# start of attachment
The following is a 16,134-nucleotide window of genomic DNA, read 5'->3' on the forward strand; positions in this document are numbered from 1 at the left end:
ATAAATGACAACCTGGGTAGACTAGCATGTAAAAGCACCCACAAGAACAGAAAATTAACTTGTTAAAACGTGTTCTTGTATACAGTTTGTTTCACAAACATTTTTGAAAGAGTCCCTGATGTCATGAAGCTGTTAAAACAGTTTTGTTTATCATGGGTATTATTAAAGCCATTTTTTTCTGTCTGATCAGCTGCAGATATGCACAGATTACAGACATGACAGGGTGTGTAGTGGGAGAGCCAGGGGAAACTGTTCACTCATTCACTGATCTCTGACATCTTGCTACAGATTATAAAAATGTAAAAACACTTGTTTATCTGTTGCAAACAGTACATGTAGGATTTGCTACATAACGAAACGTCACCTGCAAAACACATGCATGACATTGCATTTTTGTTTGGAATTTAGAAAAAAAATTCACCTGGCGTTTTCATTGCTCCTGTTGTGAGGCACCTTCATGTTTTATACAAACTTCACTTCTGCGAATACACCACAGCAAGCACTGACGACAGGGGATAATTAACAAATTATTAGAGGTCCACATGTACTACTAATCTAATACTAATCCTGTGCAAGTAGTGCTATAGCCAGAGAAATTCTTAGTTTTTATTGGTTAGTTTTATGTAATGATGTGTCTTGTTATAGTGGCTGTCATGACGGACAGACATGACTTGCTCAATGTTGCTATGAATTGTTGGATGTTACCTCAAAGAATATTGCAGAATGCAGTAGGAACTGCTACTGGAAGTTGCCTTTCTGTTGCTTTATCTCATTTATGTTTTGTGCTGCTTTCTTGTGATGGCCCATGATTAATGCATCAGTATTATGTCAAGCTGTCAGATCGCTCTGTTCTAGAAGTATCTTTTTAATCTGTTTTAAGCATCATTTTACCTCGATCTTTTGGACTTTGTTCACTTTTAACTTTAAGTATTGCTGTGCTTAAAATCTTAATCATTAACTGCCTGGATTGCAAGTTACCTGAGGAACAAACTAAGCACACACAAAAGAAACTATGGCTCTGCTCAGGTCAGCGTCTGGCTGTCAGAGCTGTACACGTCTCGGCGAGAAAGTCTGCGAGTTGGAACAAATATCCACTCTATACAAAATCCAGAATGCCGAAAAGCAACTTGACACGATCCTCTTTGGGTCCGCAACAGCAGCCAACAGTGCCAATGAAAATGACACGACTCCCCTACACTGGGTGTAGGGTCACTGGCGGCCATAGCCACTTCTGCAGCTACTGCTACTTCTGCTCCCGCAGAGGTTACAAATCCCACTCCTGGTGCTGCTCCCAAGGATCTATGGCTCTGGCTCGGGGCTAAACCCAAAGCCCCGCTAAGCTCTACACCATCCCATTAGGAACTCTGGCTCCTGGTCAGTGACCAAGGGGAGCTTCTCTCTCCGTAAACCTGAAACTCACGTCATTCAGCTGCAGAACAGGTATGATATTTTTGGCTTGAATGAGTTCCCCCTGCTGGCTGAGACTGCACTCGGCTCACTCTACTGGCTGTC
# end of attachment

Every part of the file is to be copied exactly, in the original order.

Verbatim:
The following is a 16,134-nucleotide window of genomic DNA, read 5'->3' on the forward strand; positions in this document are numbered from 1 at the left end:
ATAAATGACAACCTGGGTAGACTAGCATGTAAAAGCACCCACAAGAACAGAAAATTAACTTGTTAAAACGTGTTCTTGTATACAGTTTGTTTCACAAACATTTTTGAAAGAGTCCCTGATGTCATGAAGCTGTTAAAACAGTTTTGTTTATCATGGGTATTATTAAAGCCATTTTTTTCTGTCTGATCAGCTGCAGATATGCACAGATTACAGACATGACAGGGTGTGTAGTGGGAGAGCCAGGGGAAACTGTTCACTCATTCACTGATCTCTGACATCTTGCTACAGATTATAAAAATGTAAAAACACTTGTTTATCTGTTGCAAACAGTACATGTAGGATTTGCTACATAACGAAACGTCACCTGCAAAACACATGCATGACATTGCATTTTTGTTTGGAATTTAGAAAAAAAATTCACCTGGCGTTTTCATTGCTCCTGTTGTGAGGCACCTTCATGTTTTATACAAACTTCACTTCTGCGAATACACCACAGCAAGCACTGACGACAGGGGATAATTAACAAATTATTAGAGGTCCACATGTACTACTAATCTAATACTAATCCTGTGCAAGTAGTGCTATAGCCAGAGAAATTCTTAGTTTTTATTGGTTAGTTTTATGTAATGATGTGTCTTGTTATAGTGGCTGTCATGACGGACAGACATGACTTGCTCAATGTTGCTATGAATTGTTGGATGTTACCTCAAAGAATATTGCAGAATGCAGTAGGAACTGCTACTGGAAGTTGCCTTTCTGTTGCTTTATCTCATTTATGTTTTGTGCTGCTTTCTTGTGATGGCCCATGATTAATGCATCAGTATTATGTCAAGCTGTCAGATCGCTCTGTTCTAGAAGTATCTTTTTAATCTGTTTTAAGCATCATTTTACCTCGATCTTTTGGACTTTGTTCACTTTTAACTTTAAGTATTGCTGTGCTTAAAATCTTAATCATTAACTGCCTGGATTGCAAGTTACCTGAGGAACAAACTAAGCACACACAAAAGAAACTATGGCTCTGCTCAGGTCAGCGTCTGGCTGTCAGAGCTGTACACGTCTCGGCGAGAAAGTCTGCGAGTTGGAACAAATATCCACTCTATACAAAATCCAGAATGCCGAAAAGCAACTTGACACGATCCTCTTTGGGTCCGCAACAGCAGCCAACAGTGCCAATGAAAATGACACGACTCCCCTACACTGGGTGTAGGGTCACTGGCGGCCATAGCCACTTCTGCAGCTACTGCTACTTCTGCTCCCGCAGAGGTTACAAATCCCACTCCTGGTGCTGCTCCCAAGGATCTATGGCTCTGGCTCGGGGCTAAACCCAAAGCCCCGCTAAGCTCTACACCATCCCATTAGGAACTCTGGCTCCTGGTCAGTGACCAAGGGGAGCTTCTCTCTCCGTAAACCTGAAACTCACGTCATTCAGCTGCAGAACAGGTATGATATTTTTGGCTTGAATGAGTTCCCCCTGCTGGCTGAGACTGCACTCGGCTCACTCTACTGGCTGTC